These exercises will ensure that you develop core strength in the transverse abdominis, the deepest muscle of the core, so that you can maintain trunk stability and keep your waist tight.  It should not be surprising, then, that you would reap from the benefits of core conditioning when you work on abdominal conditioning concurrently.  Conversely, you maybe disappointed at the results of your abdominal conditioning should you do little core conditioning alongside it.

Abdominal conditioning focuses on two muscle groups: the rectus abdominus, often referred to as the “six-pack” , and the obliques (internal and external), which are located on the front and side of the abdomen.  These two muscle groups are on top of the aforementioned transverse abdominis, which is adjacent to your vital organs.  The abdominal muscles are special because they provide postural support, which contributes to a healthy back.  As long as you work on core conditioning, as well, you will be pleased with the results of your abdominal condition.  The number of abdominal exercises to choose from, however, raises another concern: what are the most effective abdominal exercises? The Biomechanics Lab at San Diego State University answered that question by measuring the muscle activity of a number of test subjects as they performed 13 12 different ab exercises.  Using the traditional crunch as the baseline of muscle activity, this is what they discovered for the rectus abdominus:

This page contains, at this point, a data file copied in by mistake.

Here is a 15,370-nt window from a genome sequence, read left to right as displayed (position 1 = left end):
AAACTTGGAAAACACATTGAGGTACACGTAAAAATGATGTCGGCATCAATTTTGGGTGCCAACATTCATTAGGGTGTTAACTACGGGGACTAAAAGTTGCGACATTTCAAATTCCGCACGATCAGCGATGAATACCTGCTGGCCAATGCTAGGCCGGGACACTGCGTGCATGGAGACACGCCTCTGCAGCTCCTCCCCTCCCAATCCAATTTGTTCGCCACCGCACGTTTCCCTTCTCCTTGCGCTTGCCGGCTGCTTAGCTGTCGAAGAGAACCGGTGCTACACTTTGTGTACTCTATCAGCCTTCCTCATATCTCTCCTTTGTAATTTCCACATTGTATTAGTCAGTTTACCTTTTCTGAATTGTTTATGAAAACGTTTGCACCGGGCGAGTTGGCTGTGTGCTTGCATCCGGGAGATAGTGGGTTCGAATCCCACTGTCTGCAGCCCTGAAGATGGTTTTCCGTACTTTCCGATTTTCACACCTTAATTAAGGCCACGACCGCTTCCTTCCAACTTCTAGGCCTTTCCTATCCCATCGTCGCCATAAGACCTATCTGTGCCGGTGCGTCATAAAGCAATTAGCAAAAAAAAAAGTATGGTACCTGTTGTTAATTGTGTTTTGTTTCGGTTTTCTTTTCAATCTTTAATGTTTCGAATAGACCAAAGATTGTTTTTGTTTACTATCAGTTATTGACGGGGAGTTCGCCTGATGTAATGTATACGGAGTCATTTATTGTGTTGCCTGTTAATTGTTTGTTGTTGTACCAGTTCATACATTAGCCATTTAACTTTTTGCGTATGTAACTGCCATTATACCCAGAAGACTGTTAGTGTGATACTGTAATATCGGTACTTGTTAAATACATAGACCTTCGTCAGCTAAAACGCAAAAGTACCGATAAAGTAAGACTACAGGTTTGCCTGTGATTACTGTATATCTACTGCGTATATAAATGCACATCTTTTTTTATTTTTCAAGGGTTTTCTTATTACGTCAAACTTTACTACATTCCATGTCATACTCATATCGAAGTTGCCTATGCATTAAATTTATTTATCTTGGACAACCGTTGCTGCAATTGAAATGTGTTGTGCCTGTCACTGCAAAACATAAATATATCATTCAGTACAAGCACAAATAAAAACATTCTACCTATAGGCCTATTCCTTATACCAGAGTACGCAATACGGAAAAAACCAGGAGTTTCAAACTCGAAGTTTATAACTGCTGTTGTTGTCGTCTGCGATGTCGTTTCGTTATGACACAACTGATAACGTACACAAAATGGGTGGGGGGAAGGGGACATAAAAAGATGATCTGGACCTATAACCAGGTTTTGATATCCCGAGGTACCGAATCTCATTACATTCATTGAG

Activity in Rectus Abdominus
Ranking Exercise Activity, mean %
1 Bicycle Maneuver 248
2 Captain’s Chair 212
3 Exercise Ball 139
4 Vertical Leg Crunch 129
5 Torso Track 127
6 Long Arm Crunch 119
7 Reverse Crunch 109
8 Crunch with Heel Push 107
9 Ab Roller 105
10 Hover 100
11 Traditional Crunch 100
12 Exercise Tubing Pull 92
13 Ab Rocker 21

as well as for the obliques:

Activity in Obliques
Ranking Exercise Activity, mean %
1 Captain’s Chair 310
2 Bicycle Maneuver 290
3 Reverse Crunch 240
4 Hover 230
5 Vertical Leg Crunch 216
6 Exercise Ball 147
7 Torso Track 145
8 Crunch with Heel Push 126
9 Long Arm Crunch 118
10 Ab Roller 101
11 Traditional Crunch 100
12 Exercise Tubing Pull 77
13 Ab Rocker 74

What does this mean for your workout?  Think about your workout in three steps, in order:

  1. Stretching (as always)
  2. Core strength training (to maintain a solid foundation and transfer of energy from the center of the body out to the limbs)
  3. Abdominal exercises (to strengthen your abdominal muscles)

When you go to the gym or work out in your garage, do not start with abdominal exercises.  Always work on core strength training first so that your abdominal exercises thereafter produce the six-pack abs you have wanted in the first place.

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Francis Unson